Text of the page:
New Research Provides Insight into Nutrition Optimization in Understudied ‘Aesthetic Athlete’ Dancers

A team of George Mason University and University of Idaho researchers reported how dancers should adapt their nutrition throughout the year to meet varying seasonal energy demands, known as periodizing nutritional intake, in a recently published article in the journal Physical Medicine and Rehabilitation Clinics of North America. Periodizing nutritional intake helps the body optimize the fuel that it receives during physical training, and athletes can consciously focus their nutrition to meet their athletic goals.

Jatin Ambegaonkar, a professor in the School of Kinesiology and founding co-director of the Sports Medicine Assessment Research and Testing (SMART) Laboratory at George Mason University, led this study in collaboration with Ann Brown of the University of Idaho. Both investigators are members of Mason’s Supporting Healthy Arts Research (SHARE) Consortium, which was founded and is led by Ambegaonkar. The consortium brings together practitioners from nine universities nationwide who are committed to improving performing artists’ health.

The Institute for Biohealth Innovation interviewed Ambegaonkar to better understand his research.

Q: What are the biggest takeaways from your recent findings?

A: Let’s start with the big picture: We have recognized physical activity comes in different forms, so the nutrition that you take in through diet and hydration needs to match up with the physical activity output. Whether you are an athlete or a nonathlete who is physically training for a goal, often the training regimens include different types of strength training and cardiovascular exercise. Athletes frequently do not consciously think about the nutritional aspect, which needs to match the highs and lows experienced by the body when performing activity and exercise.

Q: Why did you choose dancers as the population for your research?

A: With my background as an athletic trainer, I started working with a special population called “aesthetic athletes.” These are athletes who do artistic work and physically demanding tasks. There has been very little scientific research behind treating this population because they have historically been considered as artists and not athletes. Over the past 15 years, I’ve tried to understand what factors contribute to a healthy dancer and performing artist. This project was focused on the different components of health, specifically nutrition. We started thinking about how we could use some of the principles we know from exercise and sports medicine and apply them to these “aesthetic athletes.”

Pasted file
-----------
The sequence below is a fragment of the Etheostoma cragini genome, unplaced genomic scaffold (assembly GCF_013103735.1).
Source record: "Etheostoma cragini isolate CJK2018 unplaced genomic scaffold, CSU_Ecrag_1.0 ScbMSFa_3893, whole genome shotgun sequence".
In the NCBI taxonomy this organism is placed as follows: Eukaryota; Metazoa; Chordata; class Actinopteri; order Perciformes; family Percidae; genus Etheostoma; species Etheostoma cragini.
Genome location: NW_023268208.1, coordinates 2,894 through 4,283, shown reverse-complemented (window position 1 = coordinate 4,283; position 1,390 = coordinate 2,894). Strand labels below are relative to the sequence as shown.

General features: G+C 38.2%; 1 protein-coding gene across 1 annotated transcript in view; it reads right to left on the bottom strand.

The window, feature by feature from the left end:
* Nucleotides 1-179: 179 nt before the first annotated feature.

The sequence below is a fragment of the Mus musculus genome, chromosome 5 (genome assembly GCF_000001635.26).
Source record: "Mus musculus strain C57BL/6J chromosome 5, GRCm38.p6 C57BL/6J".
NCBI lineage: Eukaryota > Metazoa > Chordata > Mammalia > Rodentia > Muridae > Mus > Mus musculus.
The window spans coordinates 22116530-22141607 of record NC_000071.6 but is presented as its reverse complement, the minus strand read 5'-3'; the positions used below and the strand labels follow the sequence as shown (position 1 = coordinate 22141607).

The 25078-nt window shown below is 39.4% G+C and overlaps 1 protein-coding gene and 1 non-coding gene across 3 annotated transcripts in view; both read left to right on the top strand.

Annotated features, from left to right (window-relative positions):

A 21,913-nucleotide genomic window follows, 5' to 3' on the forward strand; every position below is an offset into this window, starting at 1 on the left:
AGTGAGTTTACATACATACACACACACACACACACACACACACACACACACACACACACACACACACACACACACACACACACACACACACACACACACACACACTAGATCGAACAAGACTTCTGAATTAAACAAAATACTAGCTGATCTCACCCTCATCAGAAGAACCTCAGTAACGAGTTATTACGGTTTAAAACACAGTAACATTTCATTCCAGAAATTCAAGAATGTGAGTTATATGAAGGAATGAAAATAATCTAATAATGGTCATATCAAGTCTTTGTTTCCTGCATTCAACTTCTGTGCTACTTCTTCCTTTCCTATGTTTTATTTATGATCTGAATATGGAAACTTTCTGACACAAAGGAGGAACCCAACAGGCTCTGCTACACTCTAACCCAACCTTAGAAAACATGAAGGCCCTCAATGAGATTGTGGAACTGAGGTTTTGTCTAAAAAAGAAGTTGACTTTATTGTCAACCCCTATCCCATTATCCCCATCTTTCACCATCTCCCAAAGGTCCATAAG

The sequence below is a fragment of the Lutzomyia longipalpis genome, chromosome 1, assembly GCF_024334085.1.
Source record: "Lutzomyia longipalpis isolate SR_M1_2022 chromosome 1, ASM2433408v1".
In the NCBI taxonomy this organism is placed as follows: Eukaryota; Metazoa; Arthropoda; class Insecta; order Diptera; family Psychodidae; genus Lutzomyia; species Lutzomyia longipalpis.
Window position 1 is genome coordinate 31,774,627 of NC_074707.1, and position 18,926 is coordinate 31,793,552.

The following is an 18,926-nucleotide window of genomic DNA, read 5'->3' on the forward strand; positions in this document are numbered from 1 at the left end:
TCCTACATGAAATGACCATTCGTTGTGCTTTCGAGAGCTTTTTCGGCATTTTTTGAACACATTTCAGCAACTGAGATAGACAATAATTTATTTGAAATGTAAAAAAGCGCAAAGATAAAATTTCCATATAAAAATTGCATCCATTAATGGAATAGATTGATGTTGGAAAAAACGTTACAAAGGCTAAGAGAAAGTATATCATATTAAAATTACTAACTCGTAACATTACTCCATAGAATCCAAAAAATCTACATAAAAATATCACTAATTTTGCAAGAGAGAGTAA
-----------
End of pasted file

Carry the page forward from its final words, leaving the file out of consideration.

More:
Q: Would your research findings be beneficial to other populations outside aesthetic athletes?

A: Yes, absolutely! The principles that we discuss in the project are applicable to anyone who is physically active. We primarily talk about aesthetic athletes, but this specialized area of knowledge has broader applications. For example, this information can be easily adapted to anyone who is doing strenuous physical activity. If someone is training for a 5K, they can set a five-month goal and start periodizing their nutrition intake as they train for longer distances. So, this work has broad applications for all physically active people across the lifespan.

Q: Did students assist with this research and how can someone contact you if they are interested in participating in the future?

 A: Yes, we worked with a group of undergraduate, master’s, and PhD students who worked across the continuum of the project from reviewing previously published literature to conducting the research study and interpreting the findings. Our intention is to help our students become critical thinkers and research-savvy practitioners. They learn firsthand how the research process works, and play an important role in sharing new knowledge that serves the general population.

As we closed the conversation, Ambegaonkar shared how much he values collaborations with other Mason investigators in the SMART Laboratory and across the university via the IBI including the College of Visual and Performing Arts and the College of Humanities and Social Sciences. Anyone interested in learning more should contact him at jambegao@gmu.edu.